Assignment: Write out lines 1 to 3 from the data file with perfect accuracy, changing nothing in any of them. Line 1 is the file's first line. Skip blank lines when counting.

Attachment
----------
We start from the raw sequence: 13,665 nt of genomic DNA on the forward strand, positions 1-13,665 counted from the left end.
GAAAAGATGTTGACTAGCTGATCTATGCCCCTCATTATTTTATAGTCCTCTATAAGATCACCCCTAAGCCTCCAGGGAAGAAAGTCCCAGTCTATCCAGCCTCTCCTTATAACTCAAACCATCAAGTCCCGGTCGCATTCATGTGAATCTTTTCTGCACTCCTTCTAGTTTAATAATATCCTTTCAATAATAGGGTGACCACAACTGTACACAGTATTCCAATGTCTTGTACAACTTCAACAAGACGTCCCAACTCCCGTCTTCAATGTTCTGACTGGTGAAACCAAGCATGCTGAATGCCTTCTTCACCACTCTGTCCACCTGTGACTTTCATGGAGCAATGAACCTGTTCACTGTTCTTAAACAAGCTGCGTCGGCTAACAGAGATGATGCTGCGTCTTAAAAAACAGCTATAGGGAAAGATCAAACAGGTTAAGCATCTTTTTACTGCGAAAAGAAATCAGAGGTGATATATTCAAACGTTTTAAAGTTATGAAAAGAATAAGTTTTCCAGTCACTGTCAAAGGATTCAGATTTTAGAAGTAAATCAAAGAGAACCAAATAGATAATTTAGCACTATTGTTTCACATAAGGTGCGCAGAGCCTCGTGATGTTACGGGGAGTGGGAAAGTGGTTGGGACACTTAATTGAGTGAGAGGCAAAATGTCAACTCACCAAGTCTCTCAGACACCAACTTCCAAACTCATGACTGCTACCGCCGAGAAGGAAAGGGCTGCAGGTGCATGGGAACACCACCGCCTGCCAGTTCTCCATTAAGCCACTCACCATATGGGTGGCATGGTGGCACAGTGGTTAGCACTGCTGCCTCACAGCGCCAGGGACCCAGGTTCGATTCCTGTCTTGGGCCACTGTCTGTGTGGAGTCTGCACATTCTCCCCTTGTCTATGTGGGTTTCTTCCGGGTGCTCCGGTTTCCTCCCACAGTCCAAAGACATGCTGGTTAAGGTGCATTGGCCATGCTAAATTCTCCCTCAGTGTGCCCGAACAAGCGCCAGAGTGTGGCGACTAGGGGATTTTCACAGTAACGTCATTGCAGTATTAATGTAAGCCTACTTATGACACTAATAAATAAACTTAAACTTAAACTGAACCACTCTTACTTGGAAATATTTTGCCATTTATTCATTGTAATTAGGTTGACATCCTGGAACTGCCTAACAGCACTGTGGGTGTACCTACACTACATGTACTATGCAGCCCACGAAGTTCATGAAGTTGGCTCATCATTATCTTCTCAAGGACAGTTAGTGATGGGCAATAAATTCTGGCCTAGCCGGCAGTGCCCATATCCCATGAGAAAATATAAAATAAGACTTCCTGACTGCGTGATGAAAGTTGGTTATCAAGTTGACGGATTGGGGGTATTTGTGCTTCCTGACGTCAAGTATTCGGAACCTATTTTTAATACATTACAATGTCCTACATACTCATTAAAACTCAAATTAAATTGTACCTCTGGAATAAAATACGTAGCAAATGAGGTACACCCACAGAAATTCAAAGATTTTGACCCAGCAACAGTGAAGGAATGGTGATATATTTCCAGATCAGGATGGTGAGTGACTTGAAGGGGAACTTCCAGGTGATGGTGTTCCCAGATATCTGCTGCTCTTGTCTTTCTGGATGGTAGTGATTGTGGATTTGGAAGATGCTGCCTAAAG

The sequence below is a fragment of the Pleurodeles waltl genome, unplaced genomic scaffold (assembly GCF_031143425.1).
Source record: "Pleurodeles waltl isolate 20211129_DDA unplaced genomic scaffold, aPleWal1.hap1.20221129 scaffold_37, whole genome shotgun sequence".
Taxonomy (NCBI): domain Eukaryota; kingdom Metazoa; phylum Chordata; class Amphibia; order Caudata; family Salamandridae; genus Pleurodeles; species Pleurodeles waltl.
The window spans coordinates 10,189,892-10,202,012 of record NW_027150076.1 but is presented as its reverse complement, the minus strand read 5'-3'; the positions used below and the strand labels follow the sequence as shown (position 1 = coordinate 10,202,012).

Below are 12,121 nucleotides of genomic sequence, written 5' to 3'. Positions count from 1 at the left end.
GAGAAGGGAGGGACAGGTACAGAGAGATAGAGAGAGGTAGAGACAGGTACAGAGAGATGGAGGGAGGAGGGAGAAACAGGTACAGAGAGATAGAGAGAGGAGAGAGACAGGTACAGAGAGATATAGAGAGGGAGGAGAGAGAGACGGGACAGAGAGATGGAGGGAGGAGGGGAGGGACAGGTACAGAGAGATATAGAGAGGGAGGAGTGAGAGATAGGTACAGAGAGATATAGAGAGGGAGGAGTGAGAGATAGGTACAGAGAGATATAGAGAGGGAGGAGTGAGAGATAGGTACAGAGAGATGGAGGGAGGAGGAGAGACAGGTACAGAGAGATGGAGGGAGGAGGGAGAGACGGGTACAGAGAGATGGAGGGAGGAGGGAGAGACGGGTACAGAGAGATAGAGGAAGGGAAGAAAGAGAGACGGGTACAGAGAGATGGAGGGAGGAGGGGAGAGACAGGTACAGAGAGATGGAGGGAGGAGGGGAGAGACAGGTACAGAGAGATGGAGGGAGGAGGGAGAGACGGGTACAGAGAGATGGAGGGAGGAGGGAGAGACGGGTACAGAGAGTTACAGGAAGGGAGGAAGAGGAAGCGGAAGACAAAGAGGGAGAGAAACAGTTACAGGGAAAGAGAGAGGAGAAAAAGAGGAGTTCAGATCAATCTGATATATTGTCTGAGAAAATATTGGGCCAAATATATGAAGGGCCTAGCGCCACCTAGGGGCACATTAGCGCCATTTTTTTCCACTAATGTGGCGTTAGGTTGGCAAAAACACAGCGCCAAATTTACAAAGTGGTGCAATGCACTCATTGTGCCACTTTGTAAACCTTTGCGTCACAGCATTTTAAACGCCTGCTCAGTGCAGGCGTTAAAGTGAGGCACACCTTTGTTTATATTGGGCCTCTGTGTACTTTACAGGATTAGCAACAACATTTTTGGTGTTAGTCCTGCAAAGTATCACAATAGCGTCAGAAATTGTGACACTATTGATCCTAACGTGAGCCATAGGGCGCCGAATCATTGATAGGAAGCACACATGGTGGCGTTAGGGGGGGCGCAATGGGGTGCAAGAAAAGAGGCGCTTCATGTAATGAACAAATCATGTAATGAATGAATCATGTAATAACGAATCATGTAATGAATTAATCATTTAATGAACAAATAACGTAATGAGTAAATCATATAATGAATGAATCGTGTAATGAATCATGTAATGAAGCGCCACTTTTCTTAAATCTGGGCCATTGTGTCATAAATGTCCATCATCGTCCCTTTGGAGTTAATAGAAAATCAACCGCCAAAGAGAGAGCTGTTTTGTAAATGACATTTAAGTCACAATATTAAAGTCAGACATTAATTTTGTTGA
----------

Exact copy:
We start from the raw sequence: 13,665 nt of genomic DNA on the forward strand, positions 1-13,665 counted from the left end.
GAAAAGATGTTGACTAGCTGATCTATGCCCCTCATTATTTTATAGTCCTCTATAAGATCACCCCTAAGCCTCCAGGGAAGAAAGTCCCAGTCTATCCAGCCTCTCCTTATAACTCAAACCATCAAGTCCCGGTCGCATTCATGTGAATCTTTTCTGCACTCCTTCTAGTTTAATAATATCCTTTCAATAATAGGGTGACCACAACTGTACACAGTATTCCAATGTCTTGTACAACTTCAACAAGACGTCCCAACTCCCGTCTTCAATGTTCTGACTGGTGAAACCAAGCATGCTGAATGCCTTCTTCACCACTCTGTCCACCTGTGACTTTCATGGAGCAATGAACCTGTTCACTGTTCTTAAACAAGCTGCGTCGGCTAACAGAGATGATGCTGCGTCTTAAAAAACAGCTATAGGGAAAGATCAAACAGGTTAAGCATCTTTTTACTGCGAAAAGAAATCAGAGGTGATATATTCAAACGTTTTAAAGTTATGAAAAGAATAAGTTTTCCAGTCACTGTCAAAGGATTCAGATTTTAGAAGTAAATCAAAGAGAACCAAATAGATAATTTAGCACTATTGTTTCACATAAGGTGCGCAGAGCCTCGTGATGTTACGGGGAGTGGGAAAGTGGTTGGGACACTTAATTGAGTGAGAGGCAAAATGTCAACTCACCAAGTCTCTCAGACACCAACTTCCAAACTCATGACTGCTACCGCCGAGAAGGAAAGGGCTGCAGGTGCATGGGAACACCACCGCCTGCCAGTTCTCCATTAAGCCACTCACCATATGGGTGGCATGGTGGCACAGTGGTTAGCACTGCTGCCTCACAGCGCCAGGGACCCAGGTTCGATTCCTGTCTTGGGCCACTGTCTGTGTGGAGTCTGCACATTCTCCCCTTGTCTATGTGGGTTTCTTCCGGGTGCTCCGGTTTCCTCCCACAGTCCAAAGACATGCTGGTTAAGGTGCATTGGCCATGCTAAATTCTCCCTCAGTGTGCCCGAACAAGCGCCAGAGTGTGGCGACTAGGGGATTTTCACAGTAACGTCATTGCAGTATTAATGTAAGCCTACTTATGACACTAATAAATAAACTTAAACTTAAACTGAACCACTCTTACTTGGAAATATTTTGCCATTTATTCATTGTAATTAGGTTGACATCCTGGAACTGCCTAACAGCACTGTGGGTGTACCTACACTACATGTACTATGCAGCCCACGAAGTTCATGAAGTTGGCTCATCATTATCTTCTCAAGGACAGTTAGTGATGGGCAATAAATTCTGGCCTAGCCGGCAGTGCCCATATCCCATGAGAAAATATAAAATAAGACTTCCTGACTGCGTGATGAAAGTTGGTTATCAAGTTGACGGATTGGGGGTATTTGTGCTTCCTGACGTCAAGTATTCGGAACCTATTTTTAATACATTACAATGTCCTACATACTCATTAAAACTCAAATTAAATTGTACCTCTGGAATAAAATACGTAGCAAATGAGGTACACCCACAGAAATTCAAAGATTTTGACCCAGCAACAGTGAAGGAATGGTGATATATTTCCAGATCAGGATGGTGAGTGACTTGAAGGGGAACTTCCAGGTGATGGTGTTCCCAGATATCTGCTGCTCTTGTCTTTCTGGATGGTAGTGATTGTGGATTTGGAAGATGCTGCCTAAAG

The sequence below is a fragment of the Pleurodeles waltl genome, unplaced genomic scaffold (assembly GCF_031143425.1).